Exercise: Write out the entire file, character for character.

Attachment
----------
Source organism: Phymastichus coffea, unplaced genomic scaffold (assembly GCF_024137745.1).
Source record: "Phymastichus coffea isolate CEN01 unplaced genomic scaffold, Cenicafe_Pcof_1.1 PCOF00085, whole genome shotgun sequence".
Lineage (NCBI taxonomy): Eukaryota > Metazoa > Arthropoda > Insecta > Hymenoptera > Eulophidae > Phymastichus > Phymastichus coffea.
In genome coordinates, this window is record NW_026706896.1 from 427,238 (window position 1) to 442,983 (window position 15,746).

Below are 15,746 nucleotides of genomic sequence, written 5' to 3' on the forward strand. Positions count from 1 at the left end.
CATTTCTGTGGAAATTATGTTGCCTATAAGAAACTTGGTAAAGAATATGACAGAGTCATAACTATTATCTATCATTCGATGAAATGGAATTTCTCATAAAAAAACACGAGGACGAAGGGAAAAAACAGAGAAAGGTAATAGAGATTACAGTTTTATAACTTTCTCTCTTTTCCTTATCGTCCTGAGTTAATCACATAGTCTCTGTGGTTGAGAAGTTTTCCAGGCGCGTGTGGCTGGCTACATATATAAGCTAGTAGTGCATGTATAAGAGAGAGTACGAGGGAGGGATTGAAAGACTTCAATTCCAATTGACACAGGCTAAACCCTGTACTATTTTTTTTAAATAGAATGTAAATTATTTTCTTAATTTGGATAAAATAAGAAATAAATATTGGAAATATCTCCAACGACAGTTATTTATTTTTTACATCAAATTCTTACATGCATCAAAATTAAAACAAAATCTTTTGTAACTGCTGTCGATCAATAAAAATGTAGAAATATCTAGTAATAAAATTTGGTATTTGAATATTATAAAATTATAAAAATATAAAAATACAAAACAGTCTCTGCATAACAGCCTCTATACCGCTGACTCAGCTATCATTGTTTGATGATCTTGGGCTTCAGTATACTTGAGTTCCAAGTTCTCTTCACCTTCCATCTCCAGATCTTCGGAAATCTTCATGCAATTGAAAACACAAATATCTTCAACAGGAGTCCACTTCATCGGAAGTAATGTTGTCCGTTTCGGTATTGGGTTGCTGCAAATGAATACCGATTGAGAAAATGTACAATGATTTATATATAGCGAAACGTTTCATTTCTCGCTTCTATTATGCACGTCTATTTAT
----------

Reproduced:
Source organism: Phymastichus coffea, unplaced genomic scaffold (assembly GCF_024137745.1).
Source record: "Phymastichus coffea isolate CEN01 unplaced genomic scaffold, Cenicafe_Pcof_1.1 PCOF00085, whole genome shotgun sequence".
Lineage (NCBI taxonomy): Eukaryota > Metazoa > Arthropoda > Insecta > Hymenoptera > Eulophidae > Phymastichus > Phymastichus coffea.
In genome coordinates, this window is record NW_026706896.1 from 427,238 (window position 1) to 442,983 (window position 15,746).

Below are 15,746 nucleotides of genomic sequence, written 5' to 3' on the forward strand. Positions count from 1 at the left end.
CATTTCTGTGGAAATTATGTTGCCTATAAGAAACTTGGTAAAGAATATGACAGAGTCATAACTATTATCTATCATTCGATGAAATGGAATTTCTCATAAAAAAACACGAGGACGAAGGGAAAAAACAGAGAAAGGTAATAGAGATTACAGTTTTATAACTTTCTCTCTTTTCCTTATCGTCCTGAGTTAATCACATAGTCTCTGTGGTTGAGAAGTTTTCCAGGCGCGTGTGGCTGGCTACATATATAAGCTAGTAGTGCATGTATAAGAGAGAGTACGAGGGAGGGATTGAAAGACTTCAATTCCAATTGACACAGGCTAAACCCTGTACTATTTTTTTTAAATAGAATGTAAATTATTTTCTTAATTTGGATAAAATAAGAAATAAATATTGGAAATATCTCCAACGACAGTTATTTATTTTTTACATCAAATTCTTACATGCATCAAAATTAAAACAAAATCTTTTGTAACTGCTGTCGATCAATAAAAATGTAGAAATATCTAGTAATAAAATTTGGTATTTGAATATTATAAAATTATAAAAATATAAAAATACAAAACAGTCTCTGCATAACAGCCTCTATACCGCTGACTCAGCTATCATTGTTTGATGATCTTGGGCTTCAGTATACTTGAGTTCCAAGTTCTCTTCACCTTCCATCTCCAGATCTTCGGAAATCTTCATGCAATTGAAAACACAAATATCTTCAACAGGAGTCCACTTCATCGGAAGTAATGTTGTCCGTTTCGGTATTGGGTTGCTGCAAATGAATACCGATTGAGAAAATGTACAATGATTTATATATAGCGAAACGTTTCATTTCTCGCTTCTATTATGCACGTCTATTTAT